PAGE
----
St Andrew Lutheran Church 
  4420 Center Point Rd NE
  Cedar Rapids, IA 52402
  (319) 393-4021
  www.standrewlutheran.org

 

 

REFORMATION SUNDAY
October 25, 2015
 
            "My conscience is captive to the Word of God.  Thus I cannot and will not recant, for going against my conscience is neither safe nor salutary.  I can do no other, here I stand, God help me.  Amen."                                                         Martin Luther, April 18, 1521

 
            Reformation Sunday is coming up, and as Lutherans, we will sing "A Mighty Fortress Is Our God" and responsively sing or say Psalm 46: "God is our refuge and strength . . ."  We will hear the foundational words that moved Martin Luther to a new understanding of what it meant to be a Christian: ". . . since all have sinned and fall short of the glory of God; they are now justified by his grace as a gift, through the redemption that is in Christ Jesus. . ." (Romans  3:23, 24).  And we will hear Jesus' words to his disciples from the Gospel of John 8:31,32: "If you continue in my word, you are truly my disciples; and you will know the truth, and the truth will make you free."  There is a degree of comfort and familiarity that we experience at worship on this uniquely Lutheran day.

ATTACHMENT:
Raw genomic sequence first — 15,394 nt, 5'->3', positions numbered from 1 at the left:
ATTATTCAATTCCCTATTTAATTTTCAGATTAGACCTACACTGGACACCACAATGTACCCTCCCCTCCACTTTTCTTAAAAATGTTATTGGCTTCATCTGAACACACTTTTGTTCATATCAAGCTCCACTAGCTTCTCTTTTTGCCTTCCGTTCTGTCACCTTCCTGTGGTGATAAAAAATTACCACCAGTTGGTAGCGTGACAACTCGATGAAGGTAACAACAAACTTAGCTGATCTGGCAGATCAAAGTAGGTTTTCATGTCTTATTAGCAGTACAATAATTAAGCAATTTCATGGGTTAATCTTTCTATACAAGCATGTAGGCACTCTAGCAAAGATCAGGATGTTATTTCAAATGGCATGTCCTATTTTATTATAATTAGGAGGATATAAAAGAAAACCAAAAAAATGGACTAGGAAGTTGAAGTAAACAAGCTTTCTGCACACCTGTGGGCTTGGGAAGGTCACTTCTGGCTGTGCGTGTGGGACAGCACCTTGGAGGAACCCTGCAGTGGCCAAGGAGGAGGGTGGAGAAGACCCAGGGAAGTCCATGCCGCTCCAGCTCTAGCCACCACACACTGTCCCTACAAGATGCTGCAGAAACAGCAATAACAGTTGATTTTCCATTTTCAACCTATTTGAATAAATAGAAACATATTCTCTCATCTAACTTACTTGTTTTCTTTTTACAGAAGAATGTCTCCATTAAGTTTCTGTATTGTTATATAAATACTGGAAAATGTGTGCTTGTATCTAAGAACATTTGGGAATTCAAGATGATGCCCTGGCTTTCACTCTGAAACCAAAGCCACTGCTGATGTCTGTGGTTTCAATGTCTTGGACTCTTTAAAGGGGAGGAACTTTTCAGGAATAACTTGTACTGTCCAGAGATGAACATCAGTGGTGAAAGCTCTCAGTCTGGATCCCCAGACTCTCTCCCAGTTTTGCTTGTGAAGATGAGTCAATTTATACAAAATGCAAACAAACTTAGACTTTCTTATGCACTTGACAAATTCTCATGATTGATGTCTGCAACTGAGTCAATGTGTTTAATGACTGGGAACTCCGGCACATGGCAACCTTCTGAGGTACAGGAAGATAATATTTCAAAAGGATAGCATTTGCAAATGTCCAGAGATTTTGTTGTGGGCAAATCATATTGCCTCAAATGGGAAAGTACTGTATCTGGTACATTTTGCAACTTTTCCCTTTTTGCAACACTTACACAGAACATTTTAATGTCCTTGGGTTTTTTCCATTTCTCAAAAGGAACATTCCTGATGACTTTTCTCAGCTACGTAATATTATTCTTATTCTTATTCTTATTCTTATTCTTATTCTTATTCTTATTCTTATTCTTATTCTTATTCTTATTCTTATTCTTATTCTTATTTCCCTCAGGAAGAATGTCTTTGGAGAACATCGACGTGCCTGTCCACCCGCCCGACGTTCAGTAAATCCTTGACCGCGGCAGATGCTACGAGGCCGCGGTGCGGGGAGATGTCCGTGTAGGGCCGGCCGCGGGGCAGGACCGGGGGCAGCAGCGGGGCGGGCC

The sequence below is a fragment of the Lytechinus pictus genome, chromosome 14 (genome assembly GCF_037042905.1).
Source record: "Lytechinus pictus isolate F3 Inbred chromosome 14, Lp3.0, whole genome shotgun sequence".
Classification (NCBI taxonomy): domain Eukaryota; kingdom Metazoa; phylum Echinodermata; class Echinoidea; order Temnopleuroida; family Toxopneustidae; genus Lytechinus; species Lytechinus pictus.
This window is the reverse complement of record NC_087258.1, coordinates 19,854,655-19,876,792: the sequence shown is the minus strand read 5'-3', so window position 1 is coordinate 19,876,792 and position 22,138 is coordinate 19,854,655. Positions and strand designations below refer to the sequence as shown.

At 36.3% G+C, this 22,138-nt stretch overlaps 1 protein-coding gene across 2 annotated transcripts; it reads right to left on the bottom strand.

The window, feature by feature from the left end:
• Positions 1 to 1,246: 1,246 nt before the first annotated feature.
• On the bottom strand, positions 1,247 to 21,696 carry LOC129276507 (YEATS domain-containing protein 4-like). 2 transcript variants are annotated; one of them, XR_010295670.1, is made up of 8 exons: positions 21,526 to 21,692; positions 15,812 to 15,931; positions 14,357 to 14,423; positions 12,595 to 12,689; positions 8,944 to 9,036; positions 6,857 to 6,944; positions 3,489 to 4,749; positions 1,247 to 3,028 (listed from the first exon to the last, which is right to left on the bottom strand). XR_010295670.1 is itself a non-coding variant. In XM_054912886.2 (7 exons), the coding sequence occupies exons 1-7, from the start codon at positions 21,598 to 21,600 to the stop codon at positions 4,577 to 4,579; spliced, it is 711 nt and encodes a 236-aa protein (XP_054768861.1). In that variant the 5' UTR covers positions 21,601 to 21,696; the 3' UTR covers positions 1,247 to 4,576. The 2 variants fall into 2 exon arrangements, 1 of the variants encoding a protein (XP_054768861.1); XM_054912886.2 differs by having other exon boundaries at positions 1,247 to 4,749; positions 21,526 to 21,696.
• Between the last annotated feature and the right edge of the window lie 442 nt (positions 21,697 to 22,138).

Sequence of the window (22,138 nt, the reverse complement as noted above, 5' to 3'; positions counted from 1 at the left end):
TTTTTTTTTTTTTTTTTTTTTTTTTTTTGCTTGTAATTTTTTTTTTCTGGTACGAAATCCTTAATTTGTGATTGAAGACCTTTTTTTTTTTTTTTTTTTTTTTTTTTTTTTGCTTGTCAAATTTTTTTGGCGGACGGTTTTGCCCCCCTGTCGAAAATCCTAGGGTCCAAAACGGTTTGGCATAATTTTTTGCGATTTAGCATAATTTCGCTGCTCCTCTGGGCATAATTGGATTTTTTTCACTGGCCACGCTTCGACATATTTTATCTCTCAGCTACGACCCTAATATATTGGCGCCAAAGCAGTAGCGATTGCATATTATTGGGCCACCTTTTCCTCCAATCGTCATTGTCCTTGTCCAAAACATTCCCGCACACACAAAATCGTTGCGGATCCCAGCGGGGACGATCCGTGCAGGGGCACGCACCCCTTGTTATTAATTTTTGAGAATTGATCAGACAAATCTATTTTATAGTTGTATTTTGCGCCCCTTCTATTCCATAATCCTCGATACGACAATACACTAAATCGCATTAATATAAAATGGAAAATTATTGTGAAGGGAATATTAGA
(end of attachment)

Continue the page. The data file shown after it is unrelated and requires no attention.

However, I'd like to suggest that this Sunday we check our comfort level at the door and consider what was happening throughout Europe in 1517, the year in which Martin Luther wrote his Ninety-five Theses and posted them on the door of the castle church of Wittenberg, Germany.  Art, literature, music, and science were developing and building on one another as the Renaissance swept across the continent.  Creativity was taking place on so many levels, and the times were ripe for a person of Luther's scholarship and spiritual depth to learn, to study, and to develop a new and clearer understanding of Christianity and God's relationship with his people. 

            Martin Luther didn't just write an article expressing his thoughts on the need for reform within the Church of Rome.  He called for a public debate, and to an extent, called the Church to task for the abuse of its powers.  The quote above is from Luther's appearance before the religious/political authority who had no intention of putting up with his challenge, and this short, straightforward statement has endured for centuries.  His statement of conscience is as clear today as anything our modern theologians or scholars could compose.

            Martin Luther's legacy is not only that of being a man of  God-given strength and conviction who was a key figure in a change of historic proportions.  His legacy also lives on in the insight and inspiration that guide us as we seek to live the lives to which we are called.  And the words still ring out, ". . . here I stand, God help me."
 
Your friend in Christ,
Mary Rogers

 
Worship Times
Holy Communion
  Saturday 5:30 pm
  Sunday 9:30 am

Christian Education
  Youth 10:45 am  
  Adult 10:45 am